The Jamaica Inn – A Safe Haven for Smugglers

The Jamaica Inn – A Safe Haven for Smugglers


The mysterious Jamaica Inn is a place steeped in centuries of haunting history. Built in 1750 as a coaching stop for travellers crossing the desolate moors, this foreboding establishment stands as a link between the towns of Bodmin and Launceston. The original structure was expanded in 1778 to include a coach house, stable, and tack house, creating the unsettling “L shape” main part of the building. But behind its facade of hospitality it once concealed dark secrets, serving as an ideal refuge for smugglers seeking to stash their illicit goods during the early 19th century, perfectly shielded from prying eyes by its remote location.

Take a step back in time at the Jamaica Inn with the perfect blend of hospitality and hidden secrets, this historic coaching stop stands as a silent witness to the mysteries of the desolate moors.

The Inn’s eerie reputation inspired the novel “The Jamaica Inn” by Daphne Du Maurier, who drew inspiration from her own harrowing experience after she and a friend became lost on the moor but were led back to safety by their horses. The tale was later adapted into a spine-chilling movie by Alfred Hitchcock in 1939. Even today, the preserved original rooms retain an air of antiquated eeriness, while the on-site smugglers museum is filled with artefacts and tales of Cornish smugglers, wreckers, and villains.


The inn is alive with activity in spots like the stable bar, restaurant, and bedrooms 3, 4, 5, and 6. However, mystery shrouds rooms 8, 9, 10, 11, and 12, where reports of knockings have left guests spooked. Adding to the intrigue, belongings have been mysteriously rearranged and tidied without explanation, leaving an uneasy feeling among the inn’s visitors.

Inside the Jamaica Inn many stories of eerie and unexplainable occurrences have been reported.

The main bar holds its own chilling tales, including the legend of ‘Jack’, a stranger visiting the inn. He was lured outside, leaving his unfinished drink at the bar, and ventured into the night. Tragically, he met his demise, with his body discovered on the moor the following day. His presence is often felt, with phantom footsteps echoing along the side of the bar, marking his supposed return to finish his drink. An apparition, believed to be Jack, was spotted in 1911, seated by the fireplace in old-fashioned attire, fading away as swiftly as he appeared.

You can share a drink with ‘Jack’ at his infamous seat where echoes of his presence resonate through time.

Room 3 is said to be haunted by the spirits of children. Numerous housekeepers have encountered small handprints on mirrors, while female guests have reported feeling delicate hands brushing against their calves or tugging on their clothing. The faint sounds of weeping women and the cries of a baby also linger in the air, filling the room with a deep sorrow. Meanwhile, Room 4 is plagued with unexplainable phenomena, including strange odours, muffled voices often speaking in different languages and the sounds of heavy booted footsteps.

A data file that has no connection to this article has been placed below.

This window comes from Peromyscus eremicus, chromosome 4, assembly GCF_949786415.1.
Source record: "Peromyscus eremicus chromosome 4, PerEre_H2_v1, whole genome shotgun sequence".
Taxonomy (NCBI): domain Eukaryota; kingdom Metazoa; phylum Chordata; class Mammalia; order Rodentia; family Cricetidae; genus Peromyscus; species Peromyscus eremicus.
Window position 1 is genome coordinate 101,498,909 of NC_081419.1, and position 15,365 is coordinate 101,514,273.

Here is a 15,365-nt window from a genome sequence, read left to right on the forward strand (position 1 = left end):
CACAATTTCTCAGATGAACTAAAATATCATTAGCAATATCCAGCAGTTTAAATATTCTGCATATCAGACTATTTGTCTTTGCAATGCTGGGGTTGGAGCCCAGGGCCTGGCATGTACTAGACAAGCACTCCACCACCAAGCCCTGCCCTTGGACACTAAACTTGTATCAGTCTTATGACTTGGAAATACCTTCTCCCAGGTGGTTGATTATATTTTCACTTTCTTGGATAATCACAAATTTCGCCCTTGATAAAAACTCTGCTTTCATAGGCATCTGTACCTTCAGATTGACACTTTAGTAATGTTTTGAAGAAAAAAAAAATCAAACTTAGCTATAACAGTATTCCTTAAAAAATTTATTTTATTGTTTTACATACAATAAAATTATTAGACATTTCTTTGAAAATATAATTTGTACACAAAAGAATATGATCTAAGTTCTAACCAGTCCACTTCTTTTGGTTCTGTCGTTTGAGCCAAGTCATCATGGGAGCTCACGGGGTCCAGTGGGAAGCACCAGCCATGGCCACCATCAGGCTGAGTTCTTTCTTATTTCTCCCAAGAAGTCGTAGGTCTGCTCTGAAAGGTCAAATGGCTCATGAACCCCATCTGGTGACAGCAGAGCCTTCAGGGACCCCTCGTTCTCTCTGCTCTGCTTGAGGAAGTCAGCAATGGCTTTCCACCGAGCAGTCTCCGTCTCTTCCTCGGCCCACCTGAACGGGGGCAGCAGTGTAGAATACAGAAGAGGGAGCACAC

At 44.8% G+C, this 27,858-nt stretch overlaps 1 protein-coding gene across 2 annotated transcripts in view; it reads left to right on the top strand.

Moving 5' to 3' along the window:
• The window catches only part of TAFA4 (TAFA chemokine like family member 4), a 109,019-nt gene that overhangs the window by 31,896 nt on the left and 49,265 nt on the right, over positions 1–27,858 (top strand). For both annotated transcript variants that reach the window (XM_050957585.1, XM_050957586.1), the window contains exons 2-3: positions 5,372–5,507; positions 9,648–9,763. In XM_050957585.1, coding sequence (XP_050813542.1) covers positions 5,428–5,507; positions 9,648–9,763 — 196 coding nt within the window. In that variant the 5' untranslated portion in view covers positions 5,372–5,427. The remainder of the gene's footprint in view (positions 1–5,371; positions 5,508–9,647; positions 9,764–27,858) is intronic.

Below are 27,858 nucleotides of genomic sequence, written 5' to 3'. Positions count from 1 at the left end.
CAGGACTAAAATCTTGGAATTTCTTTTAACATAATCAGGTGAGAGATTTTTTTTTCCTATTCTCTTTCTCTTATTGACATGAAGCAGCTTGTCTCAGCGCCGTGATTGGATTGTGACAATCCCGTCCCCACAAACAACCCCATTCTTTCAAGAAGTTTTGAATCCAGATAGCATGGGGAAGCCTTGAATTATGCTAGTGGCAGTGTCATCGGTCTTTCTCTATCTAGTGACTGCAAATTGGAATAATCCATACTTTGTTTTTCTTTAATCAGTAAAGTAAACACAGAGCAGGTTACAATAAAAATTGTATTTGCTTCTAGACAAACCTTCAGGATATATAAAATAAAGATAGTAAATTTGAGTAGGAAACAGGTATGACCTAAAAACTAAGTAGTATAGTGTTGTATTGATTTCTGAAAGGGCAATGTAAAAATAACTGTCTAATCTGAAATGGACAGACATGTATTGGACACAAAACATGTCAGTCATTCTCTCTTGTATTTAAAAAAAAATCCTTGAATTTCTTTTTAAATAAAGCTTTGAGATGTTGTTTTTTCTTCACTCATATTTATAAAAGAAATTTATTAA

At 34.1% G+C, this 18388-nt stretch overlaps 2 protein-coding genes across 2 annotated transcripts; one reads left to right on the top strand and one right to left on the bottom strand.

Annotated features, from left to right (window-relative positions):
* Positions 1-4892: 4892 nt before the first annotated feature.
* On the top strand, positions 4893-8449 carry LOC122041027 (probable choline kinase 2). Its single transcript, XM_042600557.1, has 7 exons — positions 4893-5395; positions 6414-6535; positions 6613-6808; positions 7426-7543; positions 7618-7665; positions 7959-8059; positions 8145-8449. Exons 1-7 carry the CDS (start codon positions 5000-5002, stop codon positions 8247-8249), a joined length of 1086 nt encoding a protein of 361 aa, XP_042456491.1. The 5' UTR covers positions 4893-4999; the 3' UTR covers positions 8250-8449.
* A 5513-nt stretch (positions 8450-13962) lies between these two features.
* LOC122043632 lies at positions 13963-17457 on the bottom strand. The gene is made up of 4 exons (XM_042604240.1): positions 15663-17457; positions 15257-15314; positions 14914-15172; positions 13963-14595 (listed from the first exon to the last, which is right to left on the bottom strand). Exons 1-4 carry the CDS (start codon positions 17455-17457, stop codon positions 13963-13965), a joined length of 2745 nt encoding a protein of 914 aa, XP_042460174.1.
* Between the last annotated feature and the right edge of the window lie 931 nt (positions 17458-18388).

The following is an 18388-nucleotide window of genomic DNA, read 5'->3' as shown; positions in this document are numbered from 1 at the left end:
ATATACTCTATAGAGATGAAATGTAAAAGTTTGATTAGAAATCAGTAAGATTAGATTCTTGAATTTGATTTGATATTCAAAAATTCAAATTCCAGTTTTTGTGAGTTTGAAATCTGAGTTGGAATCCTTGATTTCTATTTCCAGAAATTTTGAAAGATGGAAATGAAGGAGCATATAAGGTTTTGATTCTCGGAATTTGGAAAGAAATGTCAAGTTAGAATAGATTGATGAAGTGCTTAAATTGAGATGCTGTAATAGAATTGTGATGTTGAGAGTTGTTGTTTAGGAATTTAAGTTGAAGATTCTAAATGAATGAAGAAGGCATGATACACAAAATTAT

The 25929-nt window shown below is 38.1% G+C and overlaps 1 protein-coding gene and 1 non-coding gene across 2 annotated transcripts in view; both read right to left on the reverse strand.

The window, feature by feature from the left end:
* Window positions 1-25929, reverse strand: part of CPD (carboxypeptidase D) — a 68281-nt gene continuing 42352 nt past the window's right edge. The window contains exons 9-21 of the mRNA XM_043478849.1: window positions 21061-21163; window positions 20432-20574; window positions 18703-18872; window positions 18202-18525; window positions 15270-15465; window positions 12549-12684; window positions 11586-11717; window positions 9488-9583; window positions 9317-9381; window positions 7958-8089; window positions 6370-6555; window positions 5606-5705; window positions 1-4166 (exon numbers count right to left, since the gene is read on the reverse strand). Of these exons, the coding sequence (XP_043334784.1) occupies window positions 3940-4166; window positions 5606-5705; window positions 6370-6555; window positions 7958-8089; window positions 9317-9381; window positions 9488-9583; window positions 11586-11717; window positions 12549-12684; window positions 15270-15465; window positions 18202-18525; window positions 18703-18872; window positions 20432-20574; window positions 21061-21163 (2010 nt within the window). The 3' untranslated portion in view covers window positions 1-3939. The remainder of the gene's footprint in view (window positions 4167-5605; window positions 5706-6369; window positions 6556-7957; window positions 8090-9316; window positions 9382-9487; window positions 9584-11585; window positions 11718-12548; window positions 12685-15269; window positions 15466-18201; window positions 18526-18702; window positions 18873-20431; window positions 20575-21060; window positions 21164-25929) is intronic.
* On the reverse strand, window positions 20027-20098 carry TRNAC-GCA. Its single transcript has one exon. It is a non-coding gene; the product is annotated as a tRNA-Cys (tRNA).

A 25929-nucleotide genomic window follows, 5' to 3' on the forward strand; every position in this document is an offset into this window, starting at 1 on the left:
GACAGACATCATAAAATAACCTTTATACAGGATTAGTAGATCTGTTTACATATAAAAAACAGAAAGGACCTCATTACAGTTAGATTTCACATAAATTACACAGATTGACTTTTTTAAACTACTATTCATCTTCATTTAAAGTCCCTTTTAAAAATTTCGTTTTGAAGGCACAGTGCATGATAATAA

Stepping into Room 3, the haunting presence of unseen children creates a truly eerie and unsettling atmosphere.

In Room 5, sightings of a man wearing a ruffled shirt, high britches and a distinctive tricorn hat, with black hair and a beard is often seen in both the interior and exterior of the room. Additionally, the spirit of a young girl named Hannah is said to startle visitors by appearing at their bedside in the dead of night. There are also accounts of unexplained footsteps and child-sized wet footprints on the floor thought to be attributed to Hannah. As for Room 6, a spectral silhouette, known as the ‘shadow man’ has been sighted lingering in the doorway, silently observing visitors to The Jamaica Inn.

Within room 5, the figures of a man and a young girl, named Hannah, often make their presence known to people staying the night.

The stable block is haunted by ghostly echoes of horse hooves and carriage wheels, as if a horse drawn carriage is continually arriving at the inn. Some attribute sudden feelings of unexplained heat to the restless spirit of a long-departed blacksmith who once lived on the property.

The stable block on the left is where the presence of a long-departed blacksmith is said to manifest, along with unexplained sensations of heat and the arrival of a phantom horse-drawn carriage.


These unsettling accounts paint a vivid portrait of the Jamaica Inn’s past, weaving a tapestry of eerie encounters that continue to unsettle those who dare to step inside. Whether you’re seeking a bed and breakfast, a drink at the pub, or a souvenir from the gift shop, be sure to prepare yourself for an encounter with the otherworldly inhabitant’s at the Jamaica Inn. With a variety of different options available for visitors, including public paranormal nights or private hire for functions and events. There are numerous opportunities to experience the mysteries of this historic establishment, leaving you with a profound sense of appreciation for its haunting history.

Spending the night at the haunted Jamaica Inn is a great way to immerse yourself in its chilling history, where every dark corner tells a story of times long past.

If you enjoyed reading about the tales of the mysterious Jamaica Inn you might also be interested in reading about the ghosts  of The Ancient Ram Inn, one of the most haunted places in England.

Thanks for reading!



About Amy

Amy is a world traveller and explorer of creepy locations. She has visited some of the most famously haunted places around the world in search of evidence of the paranormal. Follow Amy's Journey:

Check out Amy's other work over at Amy's Crypt.

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